Of course, one can make an argument out of almost anything, from who washes the dishes at home to who is the greatest scholar, and the Sahih al-Bukhari is no exception, if one wanted to go down that line. One could take exception to Bukhari’s legal rulings displayed in the work, or his open opposition to Abu Hanifa in parts (referred to as “a certain person” (ba’d al-nas)), or one could even start to critically discuss some of the versions of narrations he chose. However, the overall excellence and authority of the work has been accepted by the community, and it is that reality that is the unifying factor. In other words, we can see represented in the Sahih our overwhelming unity in matters of faith, law and spirituality; and that such a deep realisation should be enough for us to love our brothers and to truly see them as being of ourselves, in spite of some opaque differences on occasions.
It is natural that many of our subsidiary differences will remain, and we are each entitled to teach our conclusions of such matters, but I’m reminded of the manners of that disagreement as I sat with Shaykh Akram and Shaykh Haytham over lunch, and how all the shuyukh showed love for each other. During the course of lunch there were discussions about law and how to tackle matters of overriding priority for Muslims in the west and everyone sat and talked with love, concern and sound principles. No one felt the snide urge to ask what did Ibn Taymiyya’s focus on the haqiqi meaning of God’s attributes really mean: was it anthropomorphism or not? Likewise, no one felt the need to ask about the probity of all the actions of worship established by Sufic orders. Only an honest and wise head can truly appreciate the absolutes, priorities, and ambiguities of these many controversies. In fact, one would be fairly giving credit in saying that such concern to emphasise the similarities between various groups was what characterised Ustadh Hasan Ali’s lecture entitled “So, Who’s Right?”
After the event, a group of us sat with Shaykhs Akram and Shabbir, and I basked in the love they showed to one another and others in the informal gathering. The reality of brotherly interaction is found on occasions such as this, when one is away from the glamour of the speaker’s rostrum, for here one finds the actual person behind the celebrity. This reminded me of the same familial and warm behaviour I witnessed in the “speakers’ lounge” at the United Muslims’ Convention 2010 from Shuyukh John Ederer, Riyad Nadwi, Zahir Mahmood, Shafi Chowdhury, Sharul Hussain, Yusuf Ahmed az-Zahaby and Taji Mustapha to one another. Upon recently being asked by the inimitable extrovert Ustadh Uwais Nadwi about a recent article of mine, I told him that I was basically just trying to show some love for Shaykh Akram and Ustadh Ibrahim Amin, and he aptly summed-up how we should be: “Alhamdulillah (all praise be to Allah), precisely what the movement’s all about: spreading the love and hugging haters.”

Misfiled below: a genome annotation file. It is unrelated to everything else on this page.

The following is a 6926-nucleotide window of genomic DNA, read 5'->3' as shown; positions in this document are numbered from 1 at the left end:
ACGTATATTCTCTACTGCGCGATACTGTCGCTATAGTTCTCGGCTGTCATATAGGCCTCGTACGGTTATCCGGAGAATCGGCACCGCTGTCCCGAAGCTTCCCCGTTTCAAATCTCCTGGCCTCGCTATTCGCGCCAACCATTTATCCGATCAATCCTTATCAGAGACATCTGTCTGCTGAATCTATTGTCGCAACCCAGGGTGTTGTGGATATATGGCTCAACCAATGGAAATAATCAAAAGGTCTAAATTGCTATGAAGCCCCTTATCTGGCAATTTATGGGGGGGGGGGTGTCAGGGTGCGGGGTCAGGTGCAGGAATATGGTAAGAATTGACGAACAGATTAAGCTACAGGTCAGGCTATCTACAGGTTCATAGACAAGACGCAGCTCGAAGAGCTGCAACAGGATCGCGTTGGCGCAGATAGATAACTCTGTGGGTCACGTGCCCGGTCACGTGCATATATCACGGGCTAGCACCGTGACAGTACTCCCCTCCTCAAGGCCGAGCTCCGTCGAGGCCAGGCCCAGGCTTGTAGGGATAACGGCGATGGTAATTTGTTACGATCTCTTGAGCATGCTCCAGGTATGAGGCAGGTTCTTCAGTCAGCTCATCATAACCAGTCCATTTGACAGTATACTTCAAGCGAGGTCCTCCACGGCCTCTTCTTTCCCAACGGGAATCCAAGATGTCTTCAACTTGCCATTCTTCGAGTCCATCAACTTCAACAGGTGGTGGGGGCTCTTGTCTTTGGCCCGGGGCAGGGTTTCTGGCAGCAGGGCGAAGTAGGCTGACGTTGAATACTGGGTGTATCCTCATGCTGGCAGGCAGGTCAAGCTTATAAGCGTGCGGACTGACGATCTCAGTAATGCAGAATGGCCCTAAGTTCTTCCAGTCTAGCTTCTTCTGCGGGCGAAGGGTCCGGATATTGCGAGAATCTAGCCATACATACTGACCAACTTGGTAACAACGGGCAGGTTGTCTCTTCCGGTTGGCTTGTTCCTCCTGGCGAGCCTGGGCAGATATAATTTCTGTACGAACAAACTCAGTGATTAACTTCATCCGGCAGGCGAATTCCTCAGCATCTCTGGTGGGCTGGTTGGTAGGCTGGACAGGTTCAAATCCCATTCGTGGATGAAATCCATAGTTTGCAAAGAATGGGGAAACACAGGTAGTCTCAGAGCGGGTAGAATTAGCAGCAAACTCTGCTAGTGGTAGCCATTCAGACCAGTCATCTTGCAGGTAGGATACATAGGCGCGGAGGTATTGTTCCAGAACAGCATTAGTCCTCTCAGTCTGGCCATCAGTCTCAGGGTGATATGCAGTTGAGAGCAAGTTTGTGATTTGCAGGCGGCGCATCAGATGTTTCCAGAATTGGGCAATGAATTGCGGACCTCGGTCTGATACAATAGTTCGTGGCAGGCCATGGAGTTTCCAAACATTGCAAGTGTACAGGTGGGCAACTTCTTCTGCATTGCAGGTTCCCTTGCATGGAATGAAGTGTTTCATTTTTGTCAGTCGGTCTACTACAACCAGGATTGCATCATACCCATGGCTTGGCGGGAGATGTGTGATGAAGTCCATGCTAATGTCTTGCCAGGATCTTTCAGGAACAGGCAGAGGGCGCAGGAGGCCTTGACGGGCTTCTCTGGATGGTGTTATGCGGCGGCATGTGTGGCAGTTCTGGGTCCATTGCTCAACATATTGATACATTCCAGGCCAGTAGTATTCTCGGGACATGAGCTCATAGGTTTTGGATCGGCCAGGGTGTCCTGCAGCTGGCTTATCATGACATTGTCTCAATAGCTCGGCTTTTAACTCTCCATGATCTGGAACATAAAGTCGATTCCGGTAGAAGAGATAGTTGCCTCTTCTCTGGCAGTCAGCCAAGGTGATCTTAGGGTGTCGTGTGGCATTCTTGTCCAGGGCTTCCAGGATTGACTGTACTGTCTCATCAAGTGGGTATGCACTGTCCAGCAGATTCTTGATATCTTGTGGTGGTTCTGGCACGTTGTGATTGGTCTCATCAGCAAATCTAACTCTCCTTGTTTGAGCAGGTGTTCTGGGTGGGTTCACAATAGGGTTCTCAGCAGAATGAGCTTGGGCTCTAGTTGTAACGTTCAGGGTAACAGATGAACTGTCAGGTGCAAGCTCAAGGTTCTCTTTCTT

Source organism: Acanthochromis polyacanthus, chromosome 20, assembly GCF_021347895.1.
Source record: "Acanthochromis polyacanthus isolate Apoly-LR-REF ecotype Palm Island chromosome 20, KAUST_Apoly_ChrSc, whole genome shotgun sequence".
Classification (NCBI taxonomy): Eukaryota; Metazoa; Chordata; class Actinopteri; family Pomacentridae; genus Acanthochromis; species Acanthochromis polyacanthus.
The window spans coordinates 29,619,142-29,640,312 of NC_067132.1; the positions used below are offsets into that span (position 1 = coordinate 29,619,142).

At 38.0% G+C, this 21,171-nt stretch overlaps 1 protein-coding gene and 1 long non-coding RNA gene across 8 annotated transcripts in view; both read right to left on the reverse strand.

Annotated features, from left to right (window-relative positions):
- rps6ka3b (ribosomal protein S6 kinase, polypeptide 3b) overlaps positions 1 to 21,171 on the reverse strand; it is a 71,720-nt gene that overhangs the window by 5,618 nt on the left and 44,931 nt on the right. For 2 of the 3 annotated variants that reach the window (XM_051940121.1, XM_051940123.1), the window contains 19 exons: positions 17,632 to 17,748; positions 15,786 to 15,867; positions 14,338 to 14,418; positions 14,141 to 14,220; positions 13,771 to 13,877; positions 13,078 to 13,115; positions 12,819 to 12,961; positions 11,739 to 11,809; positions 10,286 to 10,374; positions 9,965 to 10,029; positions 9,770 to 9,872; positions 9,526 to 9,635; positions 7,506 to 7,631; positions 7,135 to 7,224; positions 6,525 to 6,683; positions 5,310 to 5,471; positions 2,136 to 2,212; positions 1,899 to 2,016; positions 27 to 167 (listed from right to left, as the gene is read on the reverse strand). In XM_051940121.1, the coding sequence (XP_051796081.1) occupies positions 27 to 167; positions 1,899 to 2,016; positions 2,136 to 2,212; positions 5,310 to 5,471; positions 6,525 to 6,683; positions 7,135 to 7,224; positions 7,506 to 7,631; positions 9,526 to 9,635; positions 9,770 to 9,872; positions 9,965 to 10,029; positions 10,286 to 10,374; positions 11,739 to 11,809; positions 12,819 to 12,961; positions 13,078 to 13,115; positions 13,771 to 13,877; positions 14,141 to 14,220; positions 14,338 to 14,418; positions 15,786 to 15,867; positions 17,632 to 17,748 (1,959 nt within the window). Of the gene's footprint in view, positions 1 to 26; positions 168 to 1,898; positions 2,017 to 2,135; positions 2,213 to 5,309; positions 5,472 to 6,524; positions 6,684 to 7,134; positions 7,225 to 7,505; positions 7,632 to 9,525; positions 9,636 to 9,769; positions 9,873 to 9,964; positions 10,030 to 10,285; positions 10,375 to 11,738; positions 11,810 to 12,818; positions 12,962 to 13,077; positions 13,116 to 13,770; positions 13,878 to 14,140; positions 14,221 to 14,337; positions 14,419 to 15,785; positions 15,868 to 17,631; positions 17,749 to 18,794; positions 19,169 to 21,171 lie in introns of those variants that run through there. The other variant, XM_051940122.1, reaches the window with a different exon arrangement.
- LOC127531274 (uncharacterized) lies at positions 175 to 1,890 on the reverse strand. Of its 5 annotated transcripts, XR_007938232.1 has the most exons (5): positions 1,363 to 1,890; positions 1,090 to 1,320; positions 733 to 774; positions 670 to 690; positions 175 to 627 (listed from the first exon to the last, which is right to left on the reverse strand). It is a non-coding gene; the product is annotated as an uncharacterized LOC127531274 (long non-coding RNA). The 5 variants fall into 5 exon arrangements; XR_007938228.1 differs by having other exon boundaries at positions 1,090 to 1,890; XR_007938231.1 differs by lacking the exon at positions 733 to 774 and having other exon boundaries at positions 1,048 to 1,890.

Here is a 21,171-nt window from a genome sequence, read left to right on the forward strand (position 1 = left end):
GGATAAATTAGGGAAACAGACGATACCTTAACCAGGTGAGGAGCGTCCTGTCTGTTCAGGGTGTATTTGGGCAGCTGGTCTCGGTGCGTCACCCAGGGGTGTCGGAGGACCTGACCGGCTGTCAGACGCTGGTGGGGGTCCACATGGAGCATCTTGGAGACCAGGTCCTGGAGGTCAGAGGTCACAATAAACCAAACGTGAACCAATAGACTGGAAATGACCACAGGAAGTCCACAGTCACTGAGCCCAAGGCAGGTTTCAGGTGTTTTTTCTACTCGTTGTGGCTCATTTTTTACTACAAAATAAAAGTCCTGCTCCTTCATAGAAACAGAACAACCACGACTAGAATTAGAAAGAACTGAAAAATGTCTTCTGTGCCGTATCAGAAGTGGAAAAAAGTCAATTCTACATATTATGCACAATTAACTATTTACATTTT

I’ve highlighted these various people and events to give a glimpse of a possible opening that is developing in England towards a general Muslim cooperative that can strengthen the place of Muslims in the west, at a time when even the idea of building a place of Islamic worship brings forth some of the most xenophobic outbursts in opposition (John Legend and Russell Simmons notwithstanding). Indeed, one is only reminded of how the Jews were treated as outcasts in these lands until recent history and how the Muslims are starting to be treated in the same vile way (a point made by John Esposito on CNNrecently)- and we know where that led. It is quite amazing that isolationist and out-of-touch would-be mystics and puritans are deaf to these shameful patterns of our Greco-Roman character, which history sadly testifies to. Nevertheless, we pray that the growing trends that I’ve identified will come to dominate a mature collective Muslim psyche, which further emphasises the intellectual and social immaturity of much of the past and present attempts at articulating exclusivist and even hermitical visions of scholarship and community, whose general debilitative quality has been unappreciated by leaders and followers as they marvel in the type of blindness that is characteristic of sect-like behaviour.
The foundation of a negative-sect-free future is the revival of profound scholarship, which eschews the temptation to simply remain trapped in the superficiality of various hues (from the unscholarly to the blind adherence to a select group of the qualified). The path of learning towards a true Islamic literacy opens one onto vast vistas of other colours aside from only black and white. Thus it is refreshing to see people like Shaykh Akram, as one example, of qualified scholars who are not afraid to articulate an honest and deep scholarly discourse that simultaneously raises the standards and authentically opens the doors to the wide brotherhood of Islam. I’ve here given credit to some of the people I see currently working towards such larger goals in England, but we still have a great deal of work to do. To God we pray for such inner sight, wisdom, piety and company of rightly-guided leaders in all spheres, and we thank Him for His immeasurable blessings. Amin.